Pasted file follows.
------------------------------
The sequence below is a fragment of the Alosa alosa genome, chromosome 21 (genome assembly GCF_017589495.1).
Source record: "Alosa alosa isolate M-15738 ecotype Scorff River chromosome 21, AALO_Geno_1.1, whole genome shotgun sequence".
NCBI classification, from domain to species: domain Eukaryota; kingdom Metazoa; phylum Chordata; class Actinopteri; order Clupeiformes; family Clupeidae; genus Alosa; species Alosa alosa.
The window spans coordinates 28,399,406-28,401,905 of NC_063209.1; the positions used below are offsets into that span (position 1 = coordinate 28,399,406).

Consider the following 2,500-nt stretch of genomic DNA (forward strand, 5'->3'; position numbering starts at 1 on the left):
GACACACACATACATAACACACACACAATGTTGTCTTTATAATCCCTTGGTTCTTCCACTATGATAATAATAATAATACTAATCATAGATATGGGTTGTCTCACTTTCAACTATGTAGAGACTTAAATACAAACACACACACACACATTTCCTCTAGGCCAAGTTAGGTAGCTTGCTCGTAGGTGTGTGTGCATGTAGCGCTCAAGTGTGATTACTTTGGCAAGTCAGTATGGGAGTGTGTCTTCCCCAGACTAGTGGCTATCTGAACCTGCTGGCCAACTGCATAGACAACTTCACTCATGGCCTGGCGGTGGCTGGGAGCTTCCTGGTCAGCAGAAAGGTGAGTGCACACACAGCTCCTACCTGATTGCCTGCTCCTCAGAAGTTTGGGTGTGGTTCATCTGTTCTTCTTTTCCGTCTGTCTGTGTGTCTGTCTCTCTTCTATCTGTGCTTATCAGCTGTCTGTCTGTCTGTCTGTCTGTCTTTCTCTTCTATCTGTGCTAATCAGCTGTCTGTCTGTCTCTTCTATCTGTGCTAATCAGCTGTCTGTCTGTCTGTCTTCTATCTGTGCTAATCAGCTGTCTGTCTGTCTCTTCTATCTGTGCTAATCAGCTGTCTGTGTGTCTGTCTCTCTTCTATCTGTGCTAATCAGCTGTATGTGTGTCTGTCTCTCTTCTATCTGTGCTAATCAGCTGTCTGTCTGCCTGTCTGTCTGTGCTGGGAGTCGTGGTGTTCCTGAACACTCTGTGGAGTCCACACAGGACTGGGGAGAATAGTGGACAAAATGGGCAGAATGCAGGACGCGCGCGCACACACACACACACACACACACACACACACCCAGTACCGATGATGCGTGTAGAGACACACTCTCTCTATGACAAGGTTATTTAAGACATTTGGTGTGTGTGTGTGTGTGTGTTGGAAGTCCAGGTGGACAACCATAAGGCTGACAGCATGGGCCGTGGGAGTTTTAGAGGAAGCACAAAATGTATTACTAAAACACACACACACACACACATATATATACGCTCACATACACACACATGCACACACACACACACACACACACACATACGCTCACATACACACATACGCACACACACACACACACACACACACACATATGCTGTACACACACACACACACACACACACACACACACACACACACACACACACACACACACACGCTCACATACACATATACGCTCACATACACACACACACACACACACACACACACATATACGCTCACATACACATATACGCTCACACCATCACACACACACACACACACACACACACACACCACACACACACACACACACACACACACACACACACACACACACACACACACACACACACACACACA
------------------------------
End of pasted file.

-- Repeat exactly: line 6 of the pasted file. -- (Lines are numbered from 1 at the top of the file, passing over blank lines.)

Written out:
GACACACACATACATAACACACACACAATGTTGTCTTTATAATCCCTTGGTTCTTCCACTATGATAATAATAATAATACTAATCATAGATATGGGTTGTCTCACTTTCAACTATGTAGAGACTTAAATACAAACACACACACACACATTTCCTCTAGGCCAAGTTAGGTAGCTTGCTCGTAGGTGTGTGTGCATGTAGCGCTCAAGTGTGATTACTTTGGCAAGTCAGTATGGGAGTGTGTCTTCCCCAGACTAGTGGCTATCTGAACCTGCTGGCCAACTGCATAGACAACTTCACTCATGGCCTGGCGGTGGCTGGGAGCTTCCTGGTCAGCAGAAAGGTGAGTGCACACACAGCTCCTACCTGATTGCCTGCTCCTCAGAAGTTTGGGTGTGGTTCATCTGTTCTTCTTTTCCGTCTGTCTGTGTGTCTGTCTCTCTTCTATCTGTGCTTATCAGCTGTCTGTCTGTCTGTCTGTCTGTCTTTCTCTTCTATCTGTGCTAATCAGCTGTCTGTCTGTCTCTTCTATCTGTGCTAATCAGCTGTCTGTCTGTCTGTCTTCTATCTGTGCTAATCAGCTGTCTGTCTGTCTCTTCTATCTGTGCTAATCAGCTGTCTGTGTGTCTGTCTCTCTTCTATCTGTGCTAATCAGCTGTATGTGTGTCTGTCTCTCTTCTATCTGTGCTAATCAGCTGTCTGTCTGCCTGTCTGTCTGTGCTGGGAGTCGTGGTGTTCCTGAACACTCTGTGGAGTCCACACAGGACTGGGGAGAATAGTGGACAAAATGGGCAGAATGCAGGACGCGCGCGCACACACACACACACACACACACACACACACCCAGTACCGATGATGCGTGTAGAGACACACTCTCTCTATGACAAGGTTATTTAAGACATTTGGTGTGTGTGTGTGTGTGTGTTGGAAGTCCAGGTGGACAACCATAAGGCTGACAGCATGGGCCGTGGGAGTTTTAGAGGAAGCACAAAATGTATTACTAAAACACACACACACACACACATATATATACGCTCACATACACACACATGCACACACACACACACACACACACACATACGCTCACATACACACATACGCACACACACACACACACACACACACACATATGCTGTACACACACACACACACACACACACACACACACACACACACACACACACACACACACACGCTCACATACACATATACGCTCACATACACACACACACACACACACACACACACATATACGCTCACATACACATATACGCTCACACCATCACACACACACACACACACACACACACACACCACACACACACACACACACACACACACACACACACACACACACACACACACACACACACACACACA